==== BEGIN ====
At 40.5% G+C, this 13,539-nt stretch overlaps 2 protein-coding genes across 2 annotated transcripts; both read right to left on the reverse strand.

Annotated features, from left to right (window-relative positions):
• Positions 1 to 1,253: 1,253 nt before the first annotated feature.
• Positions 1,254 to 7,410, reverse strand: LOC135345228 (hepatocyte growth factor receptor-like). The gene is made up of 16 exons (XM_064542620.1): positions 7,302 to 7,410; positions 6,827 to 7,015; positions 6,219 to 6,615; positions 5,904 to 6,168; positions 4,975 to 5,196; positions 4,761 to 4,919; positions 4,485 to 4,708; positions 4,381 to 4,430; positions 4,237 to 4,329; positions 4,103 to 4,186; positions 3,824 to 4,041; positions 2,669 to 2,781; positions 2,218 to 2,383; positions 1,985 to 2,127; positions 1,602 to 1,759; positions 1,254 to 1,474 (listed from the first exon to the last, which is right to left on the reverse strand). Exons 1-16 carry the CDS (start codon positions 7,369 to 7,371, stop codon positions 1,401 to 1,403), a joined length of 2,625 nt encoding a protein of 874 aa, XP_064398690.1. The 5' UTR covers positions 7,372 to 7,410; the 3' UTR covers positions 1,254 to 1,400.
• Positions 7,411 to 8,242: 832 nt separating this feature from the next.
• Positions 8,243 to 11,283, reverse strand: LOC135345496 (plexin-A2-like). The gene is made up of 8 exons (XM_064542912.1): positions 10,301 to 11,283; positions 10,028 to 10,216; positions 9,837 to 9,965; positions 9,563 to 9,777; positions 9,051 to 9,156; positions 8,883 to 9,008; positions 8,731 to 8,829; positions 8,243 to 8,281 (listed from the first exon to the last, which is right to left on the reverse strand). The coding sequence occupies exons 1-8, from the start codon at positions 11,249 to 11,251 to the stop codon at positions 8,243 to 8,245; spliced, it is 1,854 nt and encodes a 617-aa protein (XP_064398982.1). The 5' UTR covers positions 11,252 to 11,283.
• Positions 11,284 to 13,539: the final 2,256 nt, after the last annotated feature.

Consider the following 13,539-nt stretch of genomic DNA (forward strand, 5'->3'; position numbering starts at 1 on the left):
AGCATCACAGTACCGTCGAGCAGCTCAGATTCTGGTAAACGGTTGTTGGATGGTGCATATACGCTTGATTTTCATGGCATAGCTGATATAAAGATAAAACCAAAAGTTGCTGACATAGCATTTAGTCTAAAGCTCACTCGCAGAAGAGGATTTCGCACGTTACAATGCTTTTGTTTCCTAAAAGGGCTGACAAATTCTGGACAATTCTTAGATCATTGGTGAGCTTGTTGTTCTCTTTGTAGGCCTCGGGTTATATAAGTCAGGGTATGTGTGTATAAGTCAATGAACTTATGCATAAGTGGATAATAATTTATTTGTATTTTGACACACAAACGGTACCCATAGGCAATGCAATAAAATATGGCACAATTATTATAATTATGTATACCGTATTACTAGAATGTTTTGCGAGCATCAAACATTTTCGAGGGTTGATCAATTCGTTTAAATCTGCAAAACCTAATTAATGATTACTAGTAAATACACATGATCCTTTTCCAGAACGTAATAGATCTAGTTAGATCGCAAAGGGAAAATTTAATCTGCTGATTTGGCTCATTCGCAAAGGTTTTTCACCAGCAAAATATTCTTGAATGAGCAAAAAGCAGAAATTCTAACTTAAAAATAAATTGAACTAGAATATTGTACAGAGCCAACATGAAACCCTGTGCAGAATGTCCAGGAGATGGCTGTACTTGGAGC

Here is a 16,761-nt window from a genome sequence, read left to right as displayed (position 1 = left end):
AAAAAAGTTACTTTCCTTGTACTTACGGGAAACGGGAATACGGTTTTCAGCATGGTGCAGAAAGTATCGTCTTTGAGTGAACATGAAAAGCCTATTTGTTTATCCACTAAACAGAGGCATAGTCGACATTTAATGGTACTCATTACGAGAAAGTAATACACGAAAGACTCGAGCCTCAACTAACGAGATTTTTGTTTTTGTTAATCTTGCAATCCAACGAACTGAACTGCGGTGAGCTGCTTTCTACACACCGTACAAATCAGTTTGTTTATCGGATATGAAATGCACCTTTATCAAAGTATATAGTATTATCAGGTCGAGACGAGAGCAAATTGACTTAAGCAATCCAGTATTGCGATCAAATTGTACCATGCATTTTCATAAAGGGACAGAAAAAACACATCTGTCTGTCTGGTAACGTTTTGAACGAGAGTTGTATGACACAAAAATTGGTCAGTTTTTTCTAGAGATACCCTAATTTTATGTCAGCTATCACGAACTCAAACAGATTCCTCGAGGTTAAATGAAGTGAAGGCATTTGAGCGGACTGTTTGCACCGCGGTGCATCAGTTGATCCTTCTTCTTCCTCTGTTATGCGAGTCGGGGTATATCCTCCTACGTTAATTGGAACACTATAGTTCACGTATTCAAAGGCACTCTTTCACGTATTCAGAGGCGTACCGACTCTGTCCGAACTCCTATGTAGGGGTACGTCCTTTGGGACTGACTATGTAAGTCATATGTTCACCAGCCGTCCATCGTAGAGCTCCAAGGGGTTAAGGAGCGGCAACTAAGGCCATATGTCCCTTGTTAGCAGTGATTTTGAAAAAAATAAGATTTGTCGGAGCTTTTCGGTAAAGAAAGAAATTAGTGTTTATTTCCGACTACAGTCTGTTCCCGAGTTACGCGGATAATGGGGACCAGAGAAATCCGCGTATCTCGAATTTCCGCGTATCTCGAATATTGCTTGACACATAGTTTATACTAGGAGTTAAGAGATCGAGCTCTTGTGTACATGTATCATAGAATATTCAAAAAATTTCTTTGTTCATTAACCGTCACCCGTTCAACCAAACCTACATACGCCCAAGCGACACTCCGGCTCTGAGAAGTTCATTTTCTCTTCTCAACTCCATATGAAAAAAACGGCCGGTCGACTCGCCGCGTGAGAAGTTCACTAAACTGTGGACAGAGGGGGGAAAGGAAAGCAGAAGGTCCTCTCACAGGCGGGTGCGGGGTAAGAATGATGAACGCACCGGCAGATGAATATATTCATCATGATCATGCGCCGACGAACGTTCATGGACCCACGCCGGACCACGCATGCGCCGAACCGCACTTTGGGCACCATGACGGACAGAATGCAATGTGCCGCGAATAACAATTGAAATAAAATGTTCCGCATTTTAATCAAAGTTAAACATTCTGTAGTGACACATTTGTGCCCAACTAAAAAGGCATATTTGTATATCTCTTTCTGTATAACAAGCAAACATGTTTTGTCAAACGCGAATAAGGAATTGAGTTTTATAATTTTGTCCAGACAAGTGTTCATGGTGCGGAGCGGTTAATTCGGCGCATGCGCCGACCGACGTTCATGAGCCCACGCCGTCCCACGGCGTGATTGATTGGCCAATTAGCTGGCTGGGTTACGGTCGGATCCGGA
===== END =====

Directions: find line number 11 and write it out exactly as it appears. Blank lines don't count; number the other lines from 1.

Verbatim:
AAAAAAGTTACTTTCCTTGTACTTACGGGAAACGGGAATACGGTTTTCAGCATGGTGCAGAAAGTATCGTCTTTGAGTGAACATGAAAAGCCTATTTGTTTATCCACTAAACAGAGGCATAGTCGACATTTAATGGTACTCATTACGAGAAAGTAATACACGAAAGACTCGAGCCTCAACTAACGAGATTTTTGTTTTTGTTAATCTTGCAATCCAACGAACTGAACTGCGGTGAGCTGCTTTCTACACACCGTACAAATCAGTTTGTTTATCGGATATGAAATGCACCTTTATCAAAGTATATAGTATTATCAGGTCGAGACGAGAGCAAATTGACTTAAGCAATCCAGTATTGCGATCAAATTGTACCATGCATTTTCATAAAGGGACAGAAAAAACACATCTGTCTGTCTGGTAACGTTTTGAACGAGAGTTGTATGACACAAAAATTGGTCAGTTTTTTCTAGAGATACCCTAATTTTATGTCAGCTATCACGAACTCAAACAGATTCCTCGAGGTTAAATGAAGTGAAGGCATTTGAGCGGACTGTTTGCACCGCGGTGCATCAGTTGATCCTTCTTCTTCCTCTGTTATGCGAGTCGGGGTATATCCTCCTACGTTAATTGGAACACTATAGTTCACGTATTCAAAGGCACTCTTTCACGTATTCAGAGGCGTACCGACTCTGTCCGAACTCCTATGTAGGGGTACGTCCTTTGGGACTGACTATGTAAGTCATATGTTCACCAGCCGTCCATCGTAGAGCTCCAAGGGGTTAAGGAGCGGCAACTAAGGCCATATGTCCCTTGTTAGCAGTGATTTTGAAAAAAATAAGATTTGTCGGAGCTTTTCGGTAAAGAAAGAAATTAGTGTTTATTTCCGACTACAGTCTGTTCCCGAGTTACGCGGATAATGGGGACCAGAGAAATCCGCGTATCTCGAATTTCCGCGTATCTCGAATATTGCTTGACACATAGTTTATACTAGGAGTTAAGAGATCGAGCTCTTGTGTACATGTATCATAGAATATTCAAAAAATTTCTTTGTTCATTAACCGTCACCCGTTCAACCAAACCTACATACGCCCAAGCGACACTCCGGCTCTGAGAAGTTCATTTTCTCTTCTCAACTCCATATGAAAAAAACGGCCGGTCGACTCGCCGCGTGAGAAGTTCACTAAACTGTGGACAGAGGGGGGAAAGGAAAGCAGAAGGTCCTCTCACAGGCGGGTGCGGGGTAAGAATGATGAACGCACCGGCAGATGAATATATTCATCATGATCATGCGCCGACGAACGTTCATGGACCCACGCCGGACCACGCATGCGCCGAACCGCACTTTGGGCACCATGACGGACAGAATGCAATGTGCCGCGAATAACAATTGAAATAAAATGTTCCGCATTTTAATCAAAGTTAAACATTCTGTAGTGACACATTTGTGCCCAACTAAAAAGGCATATTTGTATATCTCTTTCTGTATAACAAGCAAACATGTTTTGTCAAACGCGAATAAGGAATTGAGTTTTATAATTTTGTCCAGACAAGTGTTCATGGTGCGGAGCGGTTAATTCGGCGCATGCGCCGACCGACGTTCATGAGCCCACGCCGTCCCACGGCGTGATTGATTGGCCAATTAGCTGGCTGGGTTACGGTCGGATCCGGA